Venezuela: How A Capriles Administration Would Affect Colombia – Analysis


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By Sarah Amaya

On Sunday, Venezuelans will begin the crucial next phase in their country’s, at times tortuous history, when President Hugo Chávez’s reelection bid against the opposition candidate Henrique Capriles is prepared to meet its final test. Chávez has held the presidency since 1999, during which time he has become internationally praised as well as lampooned. His prolonged incumbency has caused diplomats, politicians, and the media to label him as a virtual dictator and a persistent authoritarian. Now, Chávez is competing against Capriles as the candidate of the center-right Democratic Unity Round Table, whom a majority of observers deem to have the best chance to successfully compete against the long-term Venezuelan office holder who has lead the in polls since coming to power in 1999. Outside of Venezuela, major changes are expected in the often-bedeviled relationship between Venezuela and Colombia if Capriles astonishes the hemisphere by coming to power on October 7. A major transformation in these ties already seemed to be in the offing occur under Colombian President Juan Manuel Santos and Chávez in the direction of seriously warming up the relationship between the long-term adversaries and conflicting neighbors.

Venezuela-Colombia Border: An Extraordinary Shift in Scenario

Venezuela

Venezuela

Although Venezuela and Colombia’s bilateral relations have been historically linked (despite recurrent territorial flare-ups), political and ideological strains have put out a stress signal on recent volatile interactions.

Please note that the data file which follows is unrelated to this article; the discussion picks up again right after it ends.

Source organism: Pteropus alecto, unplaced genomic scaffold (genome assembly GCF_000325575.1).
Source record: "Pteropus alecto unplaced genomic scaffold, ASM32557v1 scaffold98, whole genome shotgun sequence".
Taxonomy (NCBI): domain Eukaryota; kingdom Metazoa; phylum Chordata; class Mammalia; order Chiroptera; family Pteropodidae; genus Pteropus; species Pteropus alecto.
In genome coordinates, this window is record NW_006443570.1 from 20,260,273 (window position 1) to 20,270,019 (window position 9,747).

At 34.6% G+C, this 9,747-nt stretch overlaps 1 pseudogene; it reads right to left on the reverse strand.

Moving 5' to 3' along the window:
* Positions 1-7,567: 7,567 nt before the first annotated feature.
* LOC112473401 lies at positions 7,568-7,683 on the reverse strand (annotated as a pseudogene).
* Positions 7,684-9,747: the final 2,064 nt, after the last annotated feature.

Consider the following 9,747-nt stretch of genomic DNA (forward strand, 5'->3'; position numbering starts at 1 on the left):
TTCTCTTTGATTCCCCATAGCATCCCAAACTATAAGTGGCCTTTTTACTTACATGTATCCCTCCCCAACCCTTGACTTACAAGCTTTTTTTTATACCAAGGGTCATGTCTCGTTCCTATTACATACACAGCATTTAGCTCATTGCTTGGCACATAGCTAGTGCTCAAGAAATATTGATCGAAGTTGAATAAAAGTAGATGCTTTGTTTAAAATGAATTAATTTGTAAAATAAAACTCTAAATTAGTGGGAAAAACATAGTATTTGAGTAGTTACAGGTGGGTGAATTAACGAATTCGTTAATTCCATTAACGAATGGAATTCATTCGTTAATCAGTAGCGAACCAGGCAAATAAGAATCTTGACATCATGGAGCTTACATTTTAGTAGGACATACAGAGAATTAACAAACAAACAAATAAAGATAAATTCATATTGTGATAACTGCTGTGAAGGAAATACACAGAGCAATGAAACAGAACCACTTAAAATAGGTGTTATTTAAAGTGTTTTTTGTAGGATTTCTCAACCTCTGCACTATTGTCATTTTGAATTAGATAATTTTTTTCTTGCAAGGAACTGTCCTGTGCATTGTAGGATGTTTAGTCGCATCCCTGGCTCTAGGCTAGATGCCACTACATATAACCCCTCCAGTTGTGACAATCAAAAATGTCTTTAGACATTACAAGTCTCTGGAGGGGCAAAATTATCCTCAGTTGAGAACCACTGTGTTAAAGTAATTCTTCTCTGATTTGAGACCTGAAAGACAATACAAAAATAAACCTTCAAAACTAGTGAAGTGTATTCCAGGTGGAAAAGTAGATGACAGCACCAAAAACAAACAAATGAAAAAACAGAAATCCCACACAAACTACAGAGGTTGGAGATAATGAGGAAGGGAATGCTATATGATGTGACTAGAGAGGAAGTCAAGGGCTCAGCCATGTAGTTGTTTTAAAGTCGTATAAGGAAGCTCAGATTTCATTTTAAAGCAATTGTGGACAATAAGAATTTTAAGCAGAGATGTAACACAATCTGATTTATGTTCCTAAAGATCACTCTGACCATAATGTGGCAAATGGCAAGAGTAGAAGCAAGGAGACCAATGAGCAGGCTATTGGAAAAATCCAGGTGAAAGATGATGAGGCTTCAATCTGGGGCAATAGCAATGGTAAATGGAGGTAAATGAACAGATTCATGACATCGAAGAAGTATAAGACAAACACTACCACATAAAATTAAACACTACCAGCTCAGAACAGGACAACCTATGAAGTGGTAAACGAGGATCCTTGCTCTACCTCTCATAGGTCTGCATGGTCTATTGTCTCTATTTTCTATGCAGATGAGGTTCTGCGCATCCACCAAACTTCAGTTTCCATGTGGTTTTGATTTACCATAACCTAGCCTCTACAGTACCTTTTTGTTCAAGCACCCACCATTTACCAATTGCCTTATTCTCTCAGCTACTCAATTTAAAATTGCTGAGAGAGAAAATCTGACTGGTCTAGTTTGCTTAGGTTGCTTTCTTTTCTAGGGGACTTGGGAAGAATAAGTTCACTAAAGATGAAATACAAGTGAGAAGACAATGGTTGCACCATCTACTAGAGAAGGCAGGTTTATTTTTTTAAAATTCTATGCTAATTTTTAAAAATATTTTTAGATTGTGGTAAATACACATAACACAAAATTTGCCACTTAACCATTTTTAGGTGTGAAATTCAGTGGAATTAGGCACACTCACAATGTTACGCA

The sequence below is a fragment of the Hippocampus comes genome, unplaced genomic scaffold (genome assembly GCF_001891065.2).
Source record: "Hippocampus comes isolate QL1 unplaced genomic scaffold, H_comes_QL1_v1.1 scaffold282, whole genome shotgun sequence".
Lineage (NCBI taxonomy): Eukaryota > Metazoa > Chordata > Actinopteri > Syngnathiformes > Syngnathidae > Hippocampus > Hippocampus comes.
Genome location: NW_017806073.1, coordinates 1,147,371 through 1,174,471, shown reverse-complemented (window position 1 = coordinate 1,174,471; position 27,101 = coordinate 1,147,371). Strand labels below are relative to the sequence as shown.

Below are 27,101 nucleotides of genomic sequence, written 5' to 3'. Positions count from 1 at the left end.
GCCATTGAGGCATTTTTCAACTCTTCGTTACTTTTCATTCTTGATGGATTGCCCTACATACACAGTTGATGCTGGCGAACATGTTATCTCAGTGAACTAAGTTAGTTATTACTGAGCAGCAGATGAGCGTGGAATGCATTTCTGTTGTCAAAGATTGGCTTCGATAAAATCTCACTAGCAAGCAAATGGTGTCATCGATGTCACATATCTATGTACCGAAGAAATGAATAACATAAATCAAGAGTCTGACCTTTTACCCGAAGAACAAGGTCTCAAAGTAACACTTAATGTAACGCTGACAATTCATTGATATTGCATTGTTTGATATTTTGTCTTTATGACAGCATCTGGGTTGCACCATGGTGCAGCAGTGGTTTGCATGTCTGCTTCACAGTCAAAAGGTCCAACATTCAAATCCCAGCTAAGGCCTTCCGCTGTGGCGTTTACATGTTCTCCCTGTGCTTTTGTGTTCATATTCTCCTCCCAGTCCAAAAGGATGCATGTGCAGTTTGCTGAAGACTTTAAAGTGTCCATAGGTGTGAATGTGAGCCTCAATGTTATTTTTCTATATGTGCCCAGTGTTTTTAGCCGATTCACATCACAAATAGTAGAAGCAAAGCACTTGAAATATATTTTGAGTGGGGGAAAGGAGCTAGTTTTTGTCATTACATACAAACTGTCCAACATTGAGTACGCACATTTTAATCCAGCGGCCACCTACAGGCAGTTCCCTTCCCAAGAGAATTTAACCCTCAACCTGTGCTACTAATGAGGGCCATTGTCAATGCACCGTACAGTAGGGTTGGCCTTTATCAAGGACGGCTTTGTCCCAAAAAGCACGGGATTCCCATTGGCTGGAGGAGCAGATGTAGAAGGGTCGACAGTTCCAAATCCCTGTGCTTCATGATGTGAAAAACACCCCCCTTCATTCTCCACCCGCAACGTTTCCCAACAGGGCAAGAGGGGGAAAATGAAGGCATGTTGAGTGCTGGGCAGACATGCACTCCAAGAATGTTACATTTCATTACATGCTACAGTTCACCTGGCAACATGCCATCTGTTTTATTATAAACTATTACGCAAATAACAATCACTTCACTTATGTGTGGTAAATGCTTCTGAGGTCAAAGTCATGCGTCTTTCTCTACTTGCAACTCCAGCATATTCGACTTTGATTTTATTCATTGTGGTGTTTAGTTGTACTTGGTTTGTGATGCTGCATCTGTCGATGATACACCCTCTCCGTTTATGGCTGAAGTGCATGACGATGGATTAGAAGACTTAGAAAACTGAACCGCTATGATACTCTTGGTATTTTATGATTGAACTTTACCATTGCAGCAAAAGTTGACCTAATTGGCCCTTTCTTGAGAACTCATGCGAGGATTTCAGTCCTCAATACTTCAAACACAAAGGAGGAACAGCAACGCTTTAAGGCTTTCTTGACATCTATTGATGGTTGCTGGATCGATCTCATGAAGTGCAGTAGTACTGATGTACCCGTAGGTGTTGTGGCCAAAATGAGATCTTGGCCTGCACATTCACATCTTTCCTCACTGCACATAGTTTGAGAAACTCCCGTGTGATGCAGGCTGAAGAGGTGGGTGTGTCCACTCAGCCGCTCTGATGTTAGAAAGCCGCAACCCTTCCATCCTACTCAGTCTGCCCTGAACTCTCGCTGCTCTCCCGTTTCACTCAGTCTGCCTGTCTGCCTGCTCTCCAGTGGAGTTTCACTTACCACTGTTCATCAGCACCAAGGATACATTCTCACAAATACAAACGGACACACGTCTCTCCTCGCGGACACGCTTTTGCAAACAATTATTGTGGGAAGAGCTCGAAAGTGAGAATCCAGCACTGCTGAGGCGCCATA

As the two neighboring states with chronically tense connections, Venezuela and Colombia share important cultural and commercial ties. Over the years, the two states have tried to strengthen these ties through cooperation and integration, especially along their occasionally tempestuous borders. Bogotá and Caracas have already instituted an increasingly high amount of Border Integration Zones as a mechanism to supervise the episodic tensions along border while increasing their bilateral zones of cooperation. A high concentration of military and security devices have been placed at the borders to reduce the movement of illegal armed groups. However, the current measures hardly have fully reduced the illegal movement of people, narcotics, and weapons sparking tensions. At the same time, the Colombian military has discovered FARC camps in Venezuelan territory, causing United States Ambassador to Colombia Anne W. Patterson in the recent past to proclaim that the, “Venezuelan military has been actively ordered at the highest levels to turn a blind eye to FARC and ELN camps.”[1]

These issues first cropped up a number of years ago during hardliner Alvaro Uribe’s term as Colombia’s president. Uribe repeatedly accused the Venezuelan and Ecuadorian governments of collaborating with FARC units, singling out Venezuelan President Chávez on more than one occasion. The situation evolved into a diplomatic crisis when Uribe launched Operation Fenix in 2008 within Ecuador’s borders, which resulted in the death of Raul Reyes, one of the FARC’s most wanted senior leaders. Colombia received international criticism for its violation of Ecuador’s sovereignty. In an effort to achieve a peaceful outcome, both countries attended sessions mediated by the Organization of American States (OAS) and the Union of South American Nations (UNASUR). However, an agreement involving all parties eventually failed and the two states cut off their diplomatic bilateral ties by the end of the year, primarily affecting populations along the borders and private entities.